Looks like the Thinkpad Yoga or the Sony Flip will be exactly what I need. I was hoping for better than 5hrs battery life though, but I'll take what I can get.

September 10, 2013 | 10:03 AM - Posted by Sulaiman (not verified)

We definitely have similar needs. I want to run ArcGIS also, need more RAM and certainly longer battery life. The Thinkpad Yoga is still my pick as it adds a wacom digitizer.

September 17, 2013 | 10:54 AM - Posted by Eldon (not verified)

The Thinkpad Yoga is a wanted upgrade from my T400 which grinds out ArcGIS models.

September 8, 2013 | 09:50 PM - Posted by Tim (not verified)

Microsoft should make Lenovo their hardware maker.

September 12, 2013 | 05:09 PM - Posted by MarkT (not verified)

3200 x 1800....uhhhh

September 27, 2013 | 02:06 PM - Posted by Anonymous (not verified)

Digitizer 100%. Why every convertible doesn't do it is mind-boggling. They attempt to emulate the experience of a spiral notebook or notepad, then they take away the one thing that notepads are for.

October 17, 2013 | 06:57 PM - Posted by Anonymous (not verified)

I absolutely agree. I really wanted to get the yoga 2 pro, since i MUCH prefer the larger screen for personal purposes and usage... but given the no digitizer support, it's basically a wash.

October 24, 2013 | 04:43 AM - Posted by Anonymous (not verified)

Ditto that. Of all the convertible mechanisms, the Yoga 2 Pro 360 degree fold-over type seems like the most practical. But the lack of an active digitizer kills it for me.

October 6, 2013 | 04:11 AM - Posted by Paparazzi (not verified)

I do not understand why they just can't include the optional Wacom digitizer pen with the Yoga Pro 2 or better yet increase the resolution and screen size of the Thinkpad Yoga.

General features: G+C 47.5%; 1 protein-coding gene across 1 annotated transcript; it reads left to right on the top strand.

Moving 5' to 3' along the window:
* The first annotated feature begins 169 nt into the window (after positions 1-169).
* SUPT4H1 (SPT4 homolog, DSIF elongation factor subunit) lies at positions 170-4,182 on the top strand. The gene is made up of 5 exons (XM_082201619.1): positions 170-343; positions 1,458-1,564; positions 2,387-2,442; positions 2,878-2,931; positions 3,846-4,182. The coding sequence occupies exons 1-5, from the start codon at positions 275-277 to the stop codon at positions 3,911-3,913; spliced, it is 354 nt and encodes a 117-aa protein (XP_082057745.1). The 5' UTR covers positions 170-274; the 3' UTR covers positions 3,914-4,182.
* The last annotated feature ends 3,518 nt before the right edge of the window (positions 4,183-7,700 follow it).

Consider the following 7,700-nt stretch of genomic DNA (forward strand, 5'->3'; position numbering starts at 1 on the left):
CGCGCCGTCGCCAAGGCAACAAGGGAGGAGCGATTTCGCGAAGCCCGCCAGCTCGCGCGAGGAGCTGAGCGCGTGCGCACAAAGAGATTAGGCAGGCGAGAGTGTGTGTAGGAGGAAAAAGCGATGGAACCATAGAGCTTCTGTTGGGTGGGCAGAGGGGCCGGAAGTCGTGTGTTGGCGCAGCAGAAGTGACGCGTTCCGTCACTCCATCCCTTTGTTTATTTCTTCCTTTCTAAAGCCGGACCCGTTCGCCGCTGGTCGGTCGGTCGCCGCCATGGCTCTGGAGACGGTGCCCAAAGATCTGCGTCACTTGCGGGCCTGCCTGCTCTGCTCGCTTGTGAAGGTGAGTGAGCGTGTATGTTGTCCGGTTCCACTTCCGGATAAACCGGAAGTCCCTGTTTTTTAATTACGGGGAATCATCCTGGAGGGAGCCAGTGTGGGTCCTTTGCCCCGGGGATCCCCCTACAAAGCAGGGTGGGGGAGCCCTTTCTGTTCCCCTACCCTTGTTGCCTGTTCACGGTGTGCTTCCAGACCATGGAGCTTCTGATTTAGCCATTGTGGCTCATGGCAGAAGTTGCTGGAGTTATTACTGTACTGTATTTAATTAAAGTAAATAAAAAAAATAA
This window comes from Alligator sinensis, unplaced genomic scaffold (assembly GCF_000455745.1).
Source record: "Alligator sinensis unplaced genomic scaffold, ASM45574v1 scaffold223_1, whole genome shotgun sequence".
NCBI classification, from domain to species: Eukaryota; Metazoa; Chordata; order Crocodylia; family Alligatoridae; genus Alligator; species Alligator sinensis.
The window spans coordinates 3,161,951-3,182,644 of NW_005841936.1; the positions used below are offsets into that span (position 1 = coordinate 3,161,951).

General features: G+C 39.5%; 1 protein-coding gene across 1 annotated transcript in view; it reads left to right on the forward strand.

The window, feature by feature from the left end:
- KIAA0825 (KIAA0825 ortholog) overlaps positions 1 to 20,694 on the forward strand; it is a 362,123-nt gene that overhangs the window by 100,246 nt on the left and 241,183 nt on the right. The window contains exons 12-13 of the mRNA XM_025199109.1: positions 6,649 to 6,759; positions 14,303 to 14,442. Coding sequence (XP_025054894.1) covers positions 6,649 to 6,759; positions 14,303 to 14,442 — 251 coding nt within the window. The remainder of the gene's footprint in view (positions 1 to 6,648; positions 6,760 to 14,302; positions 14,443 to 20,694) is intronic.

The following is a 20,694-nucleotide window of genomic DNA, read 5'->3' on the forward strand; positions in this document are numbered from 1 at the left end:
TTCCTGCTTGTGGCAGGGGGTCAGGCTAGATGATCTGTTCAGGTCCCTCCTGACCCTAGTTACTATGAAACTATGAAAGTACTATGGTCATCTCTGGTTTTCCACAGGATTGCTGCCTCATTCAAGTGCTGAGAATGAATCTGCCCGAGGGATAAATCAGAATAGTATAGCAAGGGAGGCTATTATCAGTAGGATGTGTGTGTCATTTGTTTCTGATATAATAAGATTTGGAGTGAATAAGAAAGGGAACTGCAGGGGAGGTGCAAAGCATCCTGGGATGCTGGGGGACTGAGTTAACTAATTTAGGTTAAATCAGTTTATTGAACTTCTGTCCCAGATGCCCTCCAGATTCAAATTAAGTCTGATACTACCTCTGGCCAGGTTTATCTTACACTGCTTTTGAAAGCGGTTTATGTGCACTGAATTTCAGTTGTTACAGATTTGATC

Everyone just keeps cutting something out of each product leaving the consumer wishing that they could get "that" other feature with "this" product :(

October 10, 2013 | 02:19 PM - Posted by Pen user (not verified)

1. Can´t you get the wacom digitizer for the Yoga pro 2?
2. do you have to have a HD in the thinkpad or can you just go all SSD?

November 29, 2013 | 02:05 AM - Posted by bgold (not verified)

I bought yoga 2 today. im typing on it now. I bought it for its form factor/price/power. not too many can compete. I was also looking at xps. I didn't care for the screen, and at the store I didn't think the screen looked so great, in face some icons looked to small. so, I get home and turn it on. the license agreement screen comes up - black screen with white text. My eyes literally had an orgasm. literally, not figuratively. hands down the cleanest easiest to read. gorgeous text ive ever read on a screen. that being said - the post is as stupid as Lenovo for having an either or option. the only option is both. after using this screen I will never be able to back to anything else. but, no digitizer is like having Angelina jolie after her mastectomy. the most perfect face in the world, giant succulent lips but no tits. I apologize for the crass and too-soon analogy, but that is literally the best description. this is like saying would you rather have a beautiful woman with no tits, or tits without a woman - the answer is simple, you would take either individually, but you would never choose either one over both...